Migrant Women: Shared Experiences

An Introduction

Migration and the movement of people is a timeless story. The Migrant Women: Shared Experiences exhibition explores and draws comparisons between the immigration of Irish girls to New York at the end of the 19th century alongside the stories of 8 migrant women who have come to live in Mayo in the last 20 years.


Every migrant woman’s journey is unique. Yet there are shared experiences. Migrant women enrich our communities and our economy.  However, isolation, exclusion and racism are also part of their story.


A panel exhibition from Watson House in New York explores the experiences of Irish women immigrating to New York at the end of the 19th century. The Mission of Our Lady of the Rosary for the protection of Irish Immigrant Girls at Watson House assisted up to 100,000 Irish immigrant girls.  The story of their experiences is drawn from the records of the Mission.  The Mission ledger books are gems for genealogical researchers. The records of the Mission tell us the names of the Irish women who are the mothers, grandmothers and great grandmothers of Irish-America.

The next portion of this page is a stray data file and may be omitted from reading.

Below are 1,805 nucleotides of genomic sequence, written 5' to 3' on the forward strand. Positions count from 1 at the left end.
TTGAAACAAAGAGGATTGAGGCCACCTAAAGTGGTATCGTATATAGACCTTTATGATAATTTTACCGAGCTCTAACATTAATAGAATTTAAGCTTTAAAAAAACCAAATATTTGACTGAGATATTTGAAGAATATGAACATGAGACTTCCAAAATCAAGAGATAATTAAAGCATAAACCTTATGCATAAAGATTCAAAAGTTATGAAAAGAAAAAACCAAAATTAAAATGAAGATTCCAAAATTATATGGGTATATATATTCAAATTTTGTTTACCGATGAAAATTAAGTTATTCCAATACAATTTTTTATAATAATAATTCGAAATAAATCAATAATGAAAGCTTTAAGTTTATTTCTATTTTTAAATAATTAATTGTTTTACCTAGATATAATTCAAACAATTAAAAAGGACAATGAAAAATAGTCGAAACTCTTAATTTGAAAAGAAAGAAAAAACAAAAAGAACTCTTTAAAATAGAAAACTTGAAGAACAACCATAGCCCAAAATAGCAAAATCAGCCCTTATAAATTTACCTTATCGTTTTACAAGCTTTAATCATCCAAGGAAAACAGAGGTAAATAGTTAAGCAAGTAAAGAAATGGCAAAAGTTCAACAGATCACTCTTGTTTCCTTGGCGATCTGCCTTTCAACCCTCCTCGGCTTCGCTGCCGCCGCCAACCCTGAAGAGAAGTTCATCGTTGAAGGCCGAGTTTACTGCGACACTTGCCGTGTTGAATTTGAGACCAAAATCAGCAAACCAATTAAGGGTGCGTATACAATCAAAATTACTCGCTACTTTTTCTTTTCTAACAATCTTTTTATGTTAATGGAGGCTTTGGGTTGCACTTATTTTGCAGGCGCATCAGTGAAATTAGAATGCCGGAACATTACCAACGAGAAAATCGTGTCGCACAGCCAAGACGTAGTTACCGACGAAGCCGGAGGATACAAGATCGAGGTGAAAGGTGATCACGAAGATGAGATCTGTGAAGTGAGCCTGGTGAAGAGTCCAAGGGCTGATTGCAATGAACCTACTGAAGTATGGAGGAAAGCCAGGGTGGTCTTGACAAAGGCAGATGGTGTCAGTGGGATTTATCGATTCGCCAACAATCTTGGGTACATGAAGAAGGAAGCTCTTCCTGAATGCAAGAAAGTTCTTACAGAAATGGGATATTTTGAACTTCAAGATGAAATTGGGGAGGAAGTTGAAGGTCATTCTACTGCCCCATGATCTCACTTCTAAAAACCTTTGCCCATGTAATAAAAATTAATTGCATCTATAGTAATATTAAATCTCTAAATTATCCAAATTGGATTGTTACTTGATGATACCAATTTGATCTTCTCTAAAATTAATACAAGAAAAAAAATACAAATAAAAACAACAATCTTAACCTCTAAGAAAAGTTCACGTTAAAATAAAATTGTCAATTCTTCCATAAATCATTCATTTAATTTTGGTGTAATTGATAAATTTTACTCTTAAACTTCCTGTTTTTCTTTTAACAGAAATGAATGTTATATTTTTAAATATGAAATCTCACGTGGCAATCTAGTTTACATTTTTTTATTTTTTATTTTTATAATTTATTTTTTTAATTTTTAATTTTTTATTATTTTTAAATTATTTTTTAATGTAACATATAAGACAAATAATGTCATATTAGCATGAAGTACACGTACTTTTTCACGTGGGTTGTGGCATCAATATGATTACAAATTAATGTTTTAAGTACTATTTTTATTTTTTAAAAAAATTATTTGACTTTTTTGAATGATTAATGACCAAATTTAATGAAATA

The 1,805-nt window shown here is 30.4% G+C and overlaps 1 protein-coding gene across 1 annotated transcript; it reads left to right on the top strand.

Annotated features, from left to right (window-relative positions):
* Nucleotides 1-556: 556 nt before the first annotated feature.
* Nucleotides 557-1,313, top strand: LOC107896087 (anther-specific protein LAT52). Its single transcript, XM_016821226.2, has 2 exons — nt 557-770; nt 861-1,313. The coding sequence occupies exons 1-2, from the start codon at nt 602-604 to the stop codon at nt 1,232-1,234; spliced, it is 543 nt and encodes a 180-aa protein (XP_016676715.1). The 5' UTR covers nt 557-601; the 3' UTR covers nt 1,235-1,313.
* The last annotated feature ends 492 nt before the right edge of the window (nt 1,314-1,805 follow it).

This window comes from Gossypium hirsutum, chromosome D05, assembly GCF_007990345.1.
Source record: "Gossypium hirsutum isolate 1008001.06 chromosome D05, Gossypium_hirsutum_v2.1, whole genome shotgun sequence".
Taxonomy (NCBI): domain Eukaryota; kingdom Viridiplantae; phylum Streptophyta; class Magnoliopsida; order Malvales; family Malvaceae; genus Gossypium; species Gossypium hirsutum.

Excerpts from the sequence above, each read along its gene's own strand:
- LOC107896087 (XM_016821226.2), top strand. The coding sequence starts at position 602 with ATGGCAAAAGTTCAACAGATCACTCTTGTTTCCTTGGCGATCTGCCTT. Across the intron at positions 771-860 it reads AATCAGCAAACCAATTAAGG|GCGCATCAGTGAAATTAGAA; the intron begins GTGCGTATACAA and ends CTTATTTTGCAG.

The exhibition also explores the story of women who have moved to Ireland in recent years. They have contributed their voices and loaned the objects on display. They represent a snap shot of people who have moved to Ireland for a variety of reasons. These women include Kany from the Democratic Republic of Congo who donated a traditional outfit. Sanita from Latvia, donated sewing objects and a sewn bag. A waterbuffalo statue was donated by Linda from the Phillipines and Ela Gizicka from Poland donated a crochet angel. Sa Bwa Say provided the exhibition with traditional clothing of the Karen Community in Burma-Myanmar. The objects represent the connection these women still have with their home countries.

Two suitcases accompany the exhibition. The first suitcase contains objects which an Irish girl travelling to the USA in the 19th century would have brought with her. The second suitcase contains objects which women who have recently traveled to Ireland brought with them.

Together these stories illuminate the universal story of migration.